Small banks and credit unions increasingly under cyber attack

Ransomware, spear phishing intensify as criminals probe weak defenses

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By now, every one of 6,000-plus com­mu­ni­ty banks and near­ly 7,000 cred­it unions in the Unit­ed States should be well aware of the risk of being tar­get­ed for a cyber attack by well-fund­ed, deter­mined criminals.

Being aware is one thing. Appro­pri­ate­ly mit­i­gat­ing this ris­ing risk is quite anoth­er. And there remains a big oppor­tu­ni­ty to help small finan­cial insti­tu­tions do much bet­ter at defend­ing themselves.

Rec­og­niz­ing this, Jeff Lunsford, a naval avi­a­tor-turned-tech-investor, and Edgar­do Nazario, a Yale grad­u­ate and for­mer prod­uct man­age­ment vice pres­i­dent at Lime­light Net­works, launched Seat­tle-based tech secu­ri­ty start­up Prae­sidio in ear­ly 2014.

Com­pa­ny name change: On June 2, 2016, Prae­sidio announced a new com­pa­ny name: DefenseStorm.

Nazario is Praesidio’s CEO and Lunsford is the com­pa­ny chair­man. The company’s core tech­nol­o­gy is called Guardian. It is a cloud ser­vice intend­ed to be added to the stack of secu­ri­ty ser­vices the bank or cred­it union already has in place.

Guardian is designed to serve as a cloud-based Secu­ri­ty Oper­a­tions Cen­ter, and func­tion as a force mul­ti­pli­er enabling small­er finan­cial firms, with lim­it­ed resources, to lever­age shared intel­li­gence and have secu­ri­ty experts at their dis­pos­al with­out hav­ing to recruit and hire in-house experts.

Third­Cer­tain­ty recent­ly sat down with Prae­sidio CTO  Sean Cas­sidy to dis­cuss what this tech secu­ri­ty start-up is see­ing on the front lines at small­er finan­cial insti­tu­tions. This text has been edit­ed for clar­i­ty and length.

3C: So what attack pat­terns are you seeing?

Sean Cassidy, Praesidio CTO and co-founder
Sean Cas­sidy, Prae­sidio CTO and co-founder

Cas­sidy: We’re see­ing a lot of attacks on net­works that have less mon­i­tor­ing and few­er defens­es. We’re see­ing a lot of ran­somware, where some­body down­loads some­thing they shouldn’t, it gets on the bank’s net­work, and it encrypts all of the files and all of the backups.

A lot of the small­er finan­cial insti­tu­tions don’t have end­point-lev­el pro­tec­tion, so ran­somware has become like a plague. It’s spread­ing every­where, and it’s get­ting very sophis­ti­cat­ed. And it’s get­ting very expen­sive, in the tens of thou­sands of dol­lars, to decrypt files.

3C: How trou­ble­some can it be if you get hit by ransomware?

Cas­sidy: Very trou­ble­some. If the bank doesn’t have a good back­up strat­e­gy, this can be dev­as­tat­ing. You have to pay the ran­som to get your files back. And the attack­ers are get­ting bet­ter at evad­ing sim­ple detec­tion. It used to be when you saw a bunch of files change at once (being encrypt­ed by the attack­er), then you’d know that’s a ran­somware attack. Now we’re see­ing encryp­tion slow­ly trick­le in over weeks or months.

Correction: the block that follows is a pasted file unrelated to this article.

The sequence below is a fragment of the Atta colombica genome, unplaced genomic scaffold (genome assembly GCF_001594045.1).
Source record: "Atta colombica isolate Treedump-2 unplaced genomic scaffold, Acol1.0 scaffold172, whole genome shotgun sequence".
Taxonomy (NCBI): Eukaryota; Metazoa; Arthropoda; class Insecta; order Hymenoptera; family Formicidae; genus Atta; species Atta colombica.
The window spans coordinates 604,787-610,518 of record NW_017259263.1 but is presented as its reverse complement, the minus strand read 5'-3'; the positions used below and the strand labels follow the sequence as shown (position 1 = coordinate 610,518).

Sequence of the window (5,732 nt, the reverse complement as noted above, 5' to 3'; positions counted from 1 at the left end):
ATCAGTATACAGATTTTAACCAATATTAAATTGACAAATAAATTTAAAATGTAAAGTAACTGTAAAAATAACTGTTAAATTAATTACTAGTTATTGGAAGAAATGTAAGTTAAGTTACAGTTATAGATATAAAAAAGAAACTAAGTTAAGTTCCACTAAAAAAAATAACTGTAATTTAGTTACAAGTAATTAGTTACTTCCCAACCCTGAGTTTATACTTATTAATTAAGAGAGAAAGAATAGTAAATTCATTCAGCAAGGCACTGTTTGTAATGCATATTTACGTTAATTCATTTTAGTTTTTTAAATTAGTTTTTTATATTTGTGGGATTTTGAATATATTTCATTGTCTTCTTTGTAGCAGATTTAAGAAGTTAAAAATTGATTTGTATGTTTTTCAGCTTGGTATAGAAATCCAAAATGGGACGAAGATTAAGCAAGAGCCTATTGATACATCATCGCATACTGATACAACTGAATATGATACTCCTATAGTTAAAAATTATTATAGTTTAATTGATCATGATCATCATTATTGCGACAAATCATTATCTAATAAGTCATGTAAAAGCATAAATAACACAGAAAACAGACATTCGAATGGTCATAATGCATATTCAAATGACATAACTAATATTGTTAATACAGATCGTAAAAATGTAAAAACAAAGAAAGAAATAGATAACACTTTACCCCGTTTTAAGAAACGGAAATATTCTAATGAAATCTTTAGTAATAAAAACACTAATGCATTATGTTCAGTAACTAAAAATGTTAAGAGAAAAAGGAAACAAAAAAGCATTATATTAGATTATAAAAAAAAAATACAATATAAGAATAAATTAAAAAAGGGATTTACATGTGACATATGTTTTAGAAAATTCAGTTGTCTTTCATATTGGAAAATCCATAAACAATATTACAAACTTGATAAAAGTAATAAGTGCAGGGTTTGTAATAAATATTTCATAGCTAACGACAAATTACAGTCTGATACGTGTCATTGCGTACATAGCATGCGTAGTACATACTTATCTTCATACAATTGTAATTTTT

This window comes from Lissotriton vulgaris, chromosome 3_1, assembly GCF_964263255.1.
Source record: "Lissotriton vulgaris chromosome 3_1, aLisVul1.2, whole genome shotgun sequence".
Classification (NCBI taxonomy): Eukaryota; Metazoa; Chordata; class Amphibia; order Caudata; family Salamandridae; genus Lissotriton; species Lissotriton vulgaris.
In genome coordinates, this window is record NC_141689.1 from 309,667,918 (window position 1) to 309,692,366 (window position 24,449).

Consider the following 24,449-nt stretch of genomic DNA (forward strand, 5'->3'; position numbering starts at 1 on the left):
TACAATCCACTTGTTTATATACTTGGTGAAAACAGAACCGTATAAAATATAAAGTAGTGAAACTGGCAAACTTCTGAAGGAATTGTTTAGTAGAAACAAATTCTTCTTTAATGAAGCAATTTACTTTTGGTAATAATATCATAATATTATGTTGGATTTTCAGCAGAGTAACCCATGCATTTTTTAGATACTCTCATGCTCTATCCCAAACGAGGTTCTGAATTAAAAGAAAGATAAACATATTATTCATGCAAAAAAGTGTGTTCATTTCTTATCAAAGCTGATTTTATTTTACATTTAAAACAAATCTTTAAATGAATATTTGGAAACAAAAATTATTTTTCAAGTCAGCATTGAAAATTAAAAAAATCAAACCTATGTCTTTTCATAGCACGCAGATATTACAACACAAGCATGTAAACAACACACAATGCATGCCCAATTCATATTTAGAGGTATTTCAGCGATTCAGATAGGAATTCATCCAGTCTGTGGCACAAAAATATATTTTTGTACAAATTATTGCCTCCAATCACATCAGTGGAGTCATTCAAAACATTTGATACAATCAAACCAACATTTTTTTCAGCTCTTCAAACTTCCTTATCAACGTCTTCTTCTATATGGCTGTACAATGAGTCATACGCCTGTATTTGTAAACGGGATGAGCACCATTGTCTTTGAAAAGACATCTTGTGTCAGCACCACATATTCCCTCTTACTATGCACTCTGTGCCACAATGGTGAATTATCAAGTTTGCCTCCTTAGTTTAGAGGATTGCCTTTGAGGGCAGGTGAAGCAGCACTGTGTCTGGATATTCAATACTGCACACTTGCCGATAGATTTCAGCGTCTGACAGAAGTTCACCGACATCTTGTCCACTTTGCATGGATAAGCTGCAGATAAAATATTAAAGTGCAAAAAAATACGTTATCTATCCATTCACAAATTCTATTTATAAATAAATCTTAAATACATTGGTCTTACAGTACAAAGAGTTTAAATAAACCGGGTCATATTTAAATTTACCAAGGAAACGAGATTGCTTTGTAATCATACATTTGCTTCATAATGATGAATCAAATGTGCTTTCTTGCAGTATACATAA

3C: What about spear phishing?

Cas­sidy: We’re see­ing a huge spike in very sophis­ti­cat­ed spear phish­ing, where they actu­al­ly tar­get known bank employ­ees. The attack­ers look them up on social media, they might even try to get a home address for them from pub­lic vot­ing records. And then they might use the fact that you were just pro­mot­ed, and say, ‘Hey, great job on the pro­mo­tion, could you just review this press release for me?” They’ll make it look like it’s com­ing from mar­ket­ing. So the press release looks good, but the Word doc­u­ment is actu­al­ly infected.

 3C: Why are small­er finan­cial insti­tu­tions being targeted?

Cas­sidy: Attack­ers are now attack­ing small­er banks and cred­it unions because their defens­es are slight­ly weak­er. Once inside, they can piv­ot to the bank’s larg­er part­ners, either oth­er big­ger banks, or to ven­dors that they’re direct­ly con­nect­ed to.

3C: What does Prae­sidio bring to the table?

Cas­sidy: When a bank buys our prod­uct, they send all of their secu­ri­ty data to our cloud ser­vice, and we use advanced anom­aly detec­tion and threat intel­li­gence to detect when there are sus­pi­cious actors on their net­work and then inform them about it.

 3C: How do you sell this to a bank pres­i­dent who thought some­body was already doing this?

Cas­sidy: Tra­di­tion­al solu­tions real­ly just mon­i­tor your fire­wall and your exter­nal gates, but that’s not enough. You need to mon­i­tor your inter­nal net­work traf­fic, as well. We’ve seen a lot of attack­ers that piv­ot with­in the net­work. And from the out­side, it doesn’t look like any­thing real­ly bad is hap­pen­ing. So we have inter­nal net­work sen­sors mon­i­tor­ing all end­points. We take all those logs and data up to our cloud ser­vice to be analyzed.

More sto­ries relat­ed to secu­ri­ty of finan­cial institutions:
Why com­mu­ni­ty banks, cred­it unions must address secu­ri­ty risks
Small banks, cred­it unions on front lines of cyber­se­cu­ri­ty war
Anato­my of an attack: Lever­ag­ing Twit­ter to dis­rupt bank­ing websites